Bacterial pathogenomics  

Microsoft Academic Search

Genomes from all of the crucial bacterial pathogens of humans, plants and animals have now been sequenced, as have genomes from many of the important commensal, symbiotic and environmental microorganisms. Analysis of these sequences has revealed the forces that shape pathogen evolution and has brought to light unexpected aspects of pathogen biology. The finding that horizontal gene transfer and genome

Mark J. Pallen; Brendan W. Wren

2007-01-01

261

Intrinsic and extrinsic approaches for detecting genes in a bacterial genome.  

PubMed Central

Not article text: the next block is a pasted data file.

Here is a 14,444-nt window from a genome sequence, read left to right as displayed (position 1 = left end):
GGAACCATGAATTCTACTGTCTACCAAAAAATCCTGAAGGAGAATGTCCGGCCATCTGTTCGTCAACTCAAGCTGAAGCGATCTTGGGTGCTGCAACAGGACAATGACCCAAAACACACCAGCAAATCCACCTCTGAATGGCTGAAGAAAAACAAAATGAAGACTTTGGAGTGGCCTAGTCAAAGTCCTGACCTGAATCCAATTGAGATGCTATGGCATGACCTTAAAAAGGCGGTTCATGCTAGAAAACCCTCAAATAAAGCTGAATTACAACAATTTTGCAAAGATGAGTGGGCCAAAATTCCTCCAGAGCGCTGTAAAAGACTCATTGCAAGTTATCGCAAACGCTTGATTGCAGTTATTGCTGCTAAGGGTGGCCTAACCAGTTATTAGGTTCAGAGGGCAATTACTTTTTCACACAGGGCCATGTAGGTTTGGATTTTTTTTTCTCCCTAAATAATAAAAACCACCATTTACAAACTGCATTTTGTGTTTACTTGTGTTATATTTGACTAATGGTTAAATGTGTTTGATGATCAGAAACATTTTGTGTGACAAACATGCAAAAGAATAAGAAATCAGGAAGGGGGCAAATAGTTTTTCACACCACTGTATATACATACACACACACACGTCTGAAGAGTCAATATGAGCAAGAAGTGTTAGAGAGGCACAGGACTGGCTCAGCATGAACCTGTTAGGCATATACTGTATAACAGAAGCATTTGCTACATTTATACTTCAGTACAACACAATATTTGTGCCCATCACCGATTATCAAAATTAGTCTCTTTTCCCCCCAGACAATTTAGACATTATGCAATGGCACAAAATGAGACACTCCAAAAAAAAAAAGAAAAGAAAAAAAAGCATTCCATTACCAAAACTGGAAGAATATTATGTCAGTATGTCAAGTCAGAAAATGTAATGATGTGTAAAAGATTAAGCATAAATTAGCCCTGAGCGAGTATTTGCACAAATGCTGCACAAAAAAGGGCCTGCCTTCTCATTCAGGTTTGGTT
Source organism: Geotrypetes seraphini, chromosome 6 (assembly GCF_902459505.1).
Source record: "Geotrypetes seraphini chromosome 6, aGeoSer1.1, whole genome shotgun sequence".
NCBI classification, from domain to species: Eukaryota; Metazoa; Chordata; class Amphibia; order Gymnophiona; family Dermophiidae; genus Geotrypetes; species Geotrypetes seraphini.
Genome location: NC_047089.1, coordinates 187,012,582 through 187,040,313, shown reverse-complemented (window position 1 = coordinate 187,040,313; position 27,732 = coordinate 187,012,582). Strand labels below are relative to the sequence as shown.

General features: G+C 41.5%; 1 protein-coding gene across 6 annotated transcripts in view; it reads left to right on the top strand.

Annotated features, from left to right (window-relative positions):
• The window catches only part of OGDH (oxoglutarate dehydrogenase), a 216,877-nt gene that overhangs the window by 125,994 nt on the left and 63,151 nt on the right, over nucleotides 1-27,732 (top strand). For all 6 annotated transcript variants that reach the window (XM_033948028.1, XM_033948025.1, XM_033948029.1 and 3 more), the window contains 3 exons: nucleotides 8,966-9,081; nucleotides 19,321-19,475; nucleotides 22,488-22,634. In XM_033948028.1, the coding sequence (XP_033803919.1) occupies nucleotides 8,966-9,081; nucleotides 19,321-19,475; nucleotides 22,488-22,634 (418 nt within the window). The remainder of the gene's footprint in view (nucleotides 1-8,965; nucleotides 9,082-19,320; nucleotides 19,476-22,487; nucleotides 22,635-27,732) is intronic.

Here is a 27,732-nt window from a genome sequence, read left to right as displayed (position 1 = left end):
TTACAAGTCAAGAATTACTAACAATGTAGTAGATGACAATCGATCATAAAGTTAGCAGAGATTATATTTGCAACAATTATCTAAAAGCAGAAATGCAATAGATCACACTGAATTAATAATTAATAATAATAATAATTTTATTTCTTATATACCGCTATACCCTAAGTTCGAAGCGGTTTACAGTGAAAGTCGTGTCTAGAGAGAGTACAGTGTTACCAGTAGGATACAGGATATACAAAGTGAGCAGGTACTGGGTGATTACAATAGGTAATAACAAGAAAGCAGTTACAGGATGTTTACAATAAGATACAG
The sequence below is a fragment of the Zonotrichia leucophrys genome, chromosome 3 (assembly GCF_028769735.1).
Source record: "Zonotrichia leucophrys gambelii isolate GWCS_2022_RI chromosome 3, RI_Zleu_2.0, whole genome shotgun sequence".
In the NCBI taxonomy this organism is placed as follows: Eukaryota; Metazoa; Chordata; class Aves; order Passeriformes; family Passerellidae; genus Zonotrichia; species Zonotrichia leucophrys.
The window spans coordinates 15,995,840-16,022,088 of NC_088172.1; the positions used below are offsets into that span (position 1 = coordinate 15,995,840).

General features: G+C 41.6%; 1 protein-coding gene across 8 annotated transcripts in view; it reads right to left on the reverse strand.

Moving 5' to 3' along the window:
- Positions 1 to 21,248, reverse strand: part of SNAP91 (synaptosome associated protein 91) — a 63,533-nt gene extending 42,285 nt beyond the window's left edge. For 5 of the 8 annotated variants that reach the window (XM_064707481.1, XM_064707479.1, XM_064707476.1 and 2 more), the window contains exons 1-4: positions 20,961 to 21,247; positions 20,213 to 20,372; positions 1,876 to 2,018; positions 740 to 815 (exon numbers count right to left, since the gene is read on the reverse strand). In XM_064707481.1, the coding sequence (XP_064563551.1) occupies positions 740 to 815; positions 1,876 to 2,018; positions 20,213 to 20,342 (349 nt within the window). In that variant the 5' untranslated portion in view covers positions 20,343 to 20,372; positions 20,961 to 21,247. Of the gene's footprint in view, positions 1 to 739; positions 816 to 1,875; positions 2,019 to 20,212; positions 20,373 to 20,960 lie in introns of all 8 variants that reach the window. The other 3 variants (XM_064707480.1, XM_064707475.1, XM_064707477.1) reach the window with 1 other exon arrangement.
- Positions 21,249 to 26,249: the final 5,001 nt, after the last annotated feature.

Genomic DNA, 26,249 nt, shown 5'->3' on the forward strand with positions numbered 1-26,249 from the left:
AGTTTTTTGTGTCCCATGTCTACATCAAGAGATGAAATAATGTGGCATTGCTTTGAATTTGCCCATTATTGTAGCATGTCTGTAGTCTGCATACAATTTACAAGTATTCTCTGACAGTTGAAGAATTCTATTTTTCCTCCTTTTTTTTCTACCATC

The unannotated regions of the Escherichia coli genome DNA sequence from the EcoSeq6 database, totaling 1,278 'intergenic' sequences of the combined length of 359,279 basepairs, were analyzed using computer-assisted methods with the aim of identifying putative unknown genes. The proposed strategy for finding new genes includes two key elements: i) prediction of expressed open reading frames (ORFs) using the GeneMark method based on Markov chain models for coding and non-coding regions of Escherichia coli DNA, and ii) search for protein sequence similarities using programs based on the BLAST algorithm and programs for motif identification. A total of 354 putative expressed ORFs were predicted by GeneMark. Using the BLASTX and TBLASTN programs, it was shown that 208 ORFs located in the unannotated regions of the E. coli chromosome are significantly similar to other protein sequences. Identification of 182 ORFs as probable genes was supported by GeneMark and BLAST, comprising 51.4% of the GeneMark 'hits' and 87.5% of the BLAST 'hits'. 73 putative new genes, comprising 20.6% of the GeneMark predictions, belong to ancient conserved protein families that include both eubacterial and eukaryotic members. This value is close to the overall proportion of highly conserved sequences among eubacterial proteins, indicating that the majority of the putative expressed ORFs that are predicted by GeneMark, but have no significant BLAST hits, nevertheless are likely to be real genes. The majority of the putative genes identified by BLAST search have been described since the release of the EcoSeq6 database, but about 70 genes have not been detected so far. Among these new identifications are genes encoding proteins with a variety of predicted functions including dehydrogenases, kinases, several other metabolic enzymes, ATPases, rRNA methyltransferases, membrane proteins, and different types of regulatory proteins. Images PMID:7984428